The decision to suspend professional football in England before the Government formally banned mass gatherings due to the coronavirus pandemic was a potential lifesaver, according to an epidemiologist.
The Government has been criticised for allowing the Cheltenham Festival and the Liverpool v Atletico Madrid Champions League match to go ahead in the week beginning March 9.
The English professional game took the decision to suspend competition on March 13 ahead of a round of matches that weekend, but that decision was made following positive tests for Arsenal head coach Mikel Arteta and Chelsea forward Callum Hudson-Odoi, rather than following Government advice, which only changed the following Monday when Prime Minister Boris Johnson said emergency workers would no longer support such events.
Club statement: COVID-19— Arsenal (@Arsenal) March 12, 2020
The decision to suspend meant 45 matches due to be played in the Premier League and EFL that weekend did not take place, and Dr Rowland Kao from the University of Edinburgh says that was potentially a very significant and important call.
Asked whether there would have been a negative impact of those matches going ahead, Dr Kao told the PA news agency: “There’s a good chance, yes. There’s no guarantee with the number of infected people in the country at that time that somebody (with the infection) would have been there. But if someone had been there and been infectious, there was a potential for very large amounts of spread.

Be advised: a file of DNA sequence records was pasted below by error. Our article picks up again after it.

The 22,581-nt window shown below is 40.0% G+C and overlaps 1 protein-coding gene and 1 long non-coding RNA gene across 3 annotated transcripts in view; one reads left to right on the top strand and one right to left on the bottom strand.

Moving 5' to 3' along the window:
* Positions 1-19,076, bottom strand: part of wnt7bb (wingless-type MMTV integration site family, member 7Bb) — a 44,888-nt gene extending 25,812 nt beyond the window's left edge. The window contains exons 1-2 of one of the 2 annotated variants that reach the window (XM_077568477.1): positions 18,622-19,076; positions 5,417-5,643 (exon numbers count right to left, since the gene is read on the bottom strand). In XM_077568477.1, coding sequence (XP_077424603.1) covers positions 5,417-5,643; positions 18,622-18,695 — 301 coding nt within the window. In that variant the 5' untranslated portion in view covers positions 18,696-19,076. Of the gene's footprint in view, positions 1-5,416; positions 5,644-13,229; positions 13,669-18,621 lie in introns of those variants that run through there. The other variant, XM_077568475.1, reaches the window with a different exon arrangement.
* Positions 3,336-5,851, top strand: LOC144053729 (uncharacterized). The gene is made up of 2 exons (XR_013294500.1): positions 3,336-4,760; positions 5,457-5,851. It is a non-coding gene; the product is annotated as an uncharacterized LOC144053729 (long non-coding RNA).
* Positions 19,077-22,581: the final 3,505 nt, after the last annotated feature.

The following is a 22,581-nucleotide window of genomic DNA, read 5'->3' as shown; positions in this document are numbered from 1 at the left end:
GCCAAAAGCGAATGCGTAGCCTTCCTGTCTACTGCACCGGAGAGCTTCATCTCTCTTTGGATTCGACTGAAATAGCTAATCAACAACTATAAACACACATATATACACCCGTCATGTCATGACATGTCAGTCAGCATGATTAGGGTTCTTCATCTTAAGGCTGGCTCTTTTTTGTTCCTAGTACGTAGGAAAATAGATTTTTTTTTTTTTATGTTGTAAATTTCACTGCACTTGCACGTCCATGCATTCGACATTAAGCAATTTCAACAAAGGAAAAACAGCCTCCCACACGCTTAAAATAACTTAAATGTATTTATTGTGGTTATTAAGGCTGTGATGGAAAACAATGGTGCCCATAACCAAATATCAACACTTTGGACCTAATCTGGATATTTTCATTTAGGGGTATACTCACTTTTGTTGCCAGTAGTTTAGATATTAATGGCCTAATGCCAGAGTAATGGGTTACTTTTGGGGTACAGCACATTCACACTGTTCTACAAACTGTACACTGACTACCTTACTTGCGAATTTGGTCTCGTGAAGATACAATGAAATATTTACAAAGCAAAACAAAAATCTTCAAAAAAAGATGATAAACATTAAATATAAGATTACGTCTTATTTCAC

“The problem you have in making that comparison is there’s no counterfactual. The people who got infected may have got infected anyway. But broadly speaking, the more things we would have done of that nature (banning mass gatherings), the better off we would be likely to have been.
“That figure that is mentioned of two-and-a-half to three people roughly infected by one person (prior to lockdown), those are under normal circumstances with normal amounts of contact.
“It’s not entirely clear what happens when you change the contact to something where you have mass gatherings. Those gatherings are an opportunity for viruses to transmit in a more comprehensive way.
“It seems to be that direct transmission is important (for the spread of coronavirus) – infectious people coughing spray out an amount of virus over an area.
“Now the number of people you could infect depends on the number of people you come into contact with. So for a normal person on my street it might be one, maybe two people at most, but if you’re sitting in a crowd for two hours imagine all the people around you that you could infect.”
Dr Kao also envisages that the return of supporters to sporting events could be reliant on the development of an effective vaccine. It is impossible to predict when such a vaccine will be developed, but even optimistic estimates say it could be as long as 18 months.
“Whatever we have it would have to be something that would stop an epidemic in its tracks, where we wouldn’t have to go to the extent of the kind of social distancing we’re having now,” he said.
“There are very few things that can do that. A vaccine is one of the most important ones. It would have to be a pretty good vaccine as well.”
Scotland’s First Minister Nicola Sturgeon said on Monday: “I would absolutely say that people should not be under the expectation that large-scale mass gatherings will be starting any time soon.
“Because we must make sure we do everything we can to suppress this virus and, as we start to lift restrictions, make sure we’ve got the capability in place through ‘test, trace, isolate’ to replace those restrictions but also continue to have the understanding that some form of social-distancing is going to be required perhaps up to the point where a vaccine is available.”
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